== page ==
I tend to cinch my belt, put a hand on my wallet to assure it’s still there, make sure Momma and the kiddies are in a safe place…

And flip off the safety on my Colt.

Vouchers have been a failure nationwide. And what the DOJ should be doing is looking at the folks who are setting this crap up as organized crime.

Vouchers don’t do much for students

Ever since the administration filed suit to freeze Louisiana’s school voucher program, high-ranking Republicans have pummeled President Barack Obama for trapping poor kids in failing public schools.

The entire House leadership sent a letter of protest. Majority Leader Eric Cantor blistered the president for denying poor kids “a way into a brighter future.” And Louisiana Gov. Bobby Jindal accused him of “ripping low-income minority students out of good schools” that could “help them achieve their dreams.”

But behind the outrage is an inconvenient truth: Taxpayers across the U.S. will soon be spending $1 billion a year to help families pay private school tuition — and there’s little evidence that the investment yields academic gains.

In Milwaukee, just 13 percent of voucher students scored proficient in math and 11 percent made the bar in reading this spring. That’s worse on both counts than students in the city’s public schools. In Cleveland, voucher students in most grades performed worse than their peers in public schools in math, though they did better in reading.

In New Orleans, voucher students who struggle academically haven’t advanced to grade-level work any faster over the past two years than students in public schools, many of which are rated D or F, state data show.

And across Louisiana, many of the most popular private schools for voucher students posted miserable scores in math, reading, science and social studies this spring, with fewer than half their voucher students achieving even basic proficiency and fewer than 2 percent demonstrating mastery. Seven schools did so badly, state Superintendent John White barred them from accepting new voucher students — though the state agreed to keep paying tuition for the more than 200 voucher students already enrolled, if they chose to stay.

Nationwide, many schools participating in voucher programs infuse religion through their curriculum. Zack Kopplin, a student activist who favors rigorous science education, has found more than 300 voucher schools across the U.S. that teach the biblical story of creation as science; some also instruct children that the world is just several thousand years old and use textbooks describing the Loch Ness Monster as a living dinosaur. Parents at one such school in Louisiana received a newsletter calling secular scientists “sinful men.”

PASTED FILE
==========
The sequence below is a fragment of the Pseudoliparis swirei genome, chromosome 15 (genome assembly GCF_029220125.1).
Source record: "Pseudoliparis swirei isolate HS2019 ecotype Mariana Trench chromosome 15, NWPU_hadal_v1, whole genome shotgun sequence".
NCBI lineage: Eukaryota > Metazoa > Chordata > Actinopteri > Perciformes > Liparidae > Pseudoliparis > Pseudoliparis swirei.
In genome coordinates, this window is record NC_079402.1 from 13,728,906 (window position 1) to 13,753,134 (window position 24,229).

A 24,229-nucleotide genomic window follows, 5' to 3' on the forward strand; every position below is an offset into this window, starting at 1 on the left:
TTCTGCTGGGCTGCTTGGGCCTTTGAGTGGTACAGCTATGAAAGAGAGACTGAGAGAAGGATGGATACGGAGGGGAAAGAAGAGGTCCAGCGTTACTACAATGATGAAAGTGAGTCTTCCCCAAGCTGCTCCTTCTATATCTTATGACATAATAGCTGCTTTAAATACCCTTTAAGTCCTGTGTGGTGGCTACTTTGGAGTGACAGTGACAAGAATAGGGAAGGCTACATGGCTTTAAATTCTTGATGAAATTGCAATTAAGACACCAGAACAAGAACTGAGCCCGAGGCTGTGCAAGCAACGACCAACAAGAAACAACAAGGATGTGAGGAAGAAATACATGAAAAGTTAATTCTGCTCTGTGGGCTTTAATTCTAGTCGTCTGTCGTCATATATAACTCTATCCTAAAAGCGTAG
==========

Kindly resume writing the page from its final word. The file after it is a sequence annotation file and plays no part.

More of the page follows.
Asked whether he was confident that the private schools funded by vouchers are better than the public schools students would otherwise attend, Jindal told POLITICO that parents, not government officials, should make that decision. “We make no apologies for giving parents the option to determine the best educational path for their children,” he said. “President Obama has the means to send his children to the school of his choice. Parents in Louisiana should have the same opportunity.”

His rationale resonates widely these days.

Vouchers are booming in popularity; a record 245,000 students in 16 states plus D.C. are paying for private school with public subsidies, according to the Alliance for School Choice. Nine states added or broadened voucher programs this year and new initiatives are on the table in states including New Jersey and Tennessee.

By 2014, states will be spending $1 billion a year to send children to private schools through vouchers, tax credits and similar programs, according to Robert Enlow, president of the Friedman Foundation, an advocacy group for school choice.

“These programs are expanding, and they’re not going away,” said Kevin Chavous, executive counsel for the American Federation for Children, a school choice advocacy group that just released an emotional campaign-style video promoting vouchers.

The expansions are stretching voucher programs far beyond the stated intent of rescuing poor families from failing public schools.

Bill Maher Hits Supreme Court Voting Rights Racism On the Head

Maher does it again…

The New and Improved…Jim Crow.

The New Jim Crow – Ben Jealous Hammers New Voter ID Laws

Part of the Republican strategy to defeating President Obama in 2012 – is to reduce the number of black and brown voters.

The last time this strategy was successful was in 2004, when black precincts were denied the number of voting machines required to handle the traffic in Ohio. And we won’t get into the voter role purges of 2000 assisting in the illegitimate presidency of George Bush.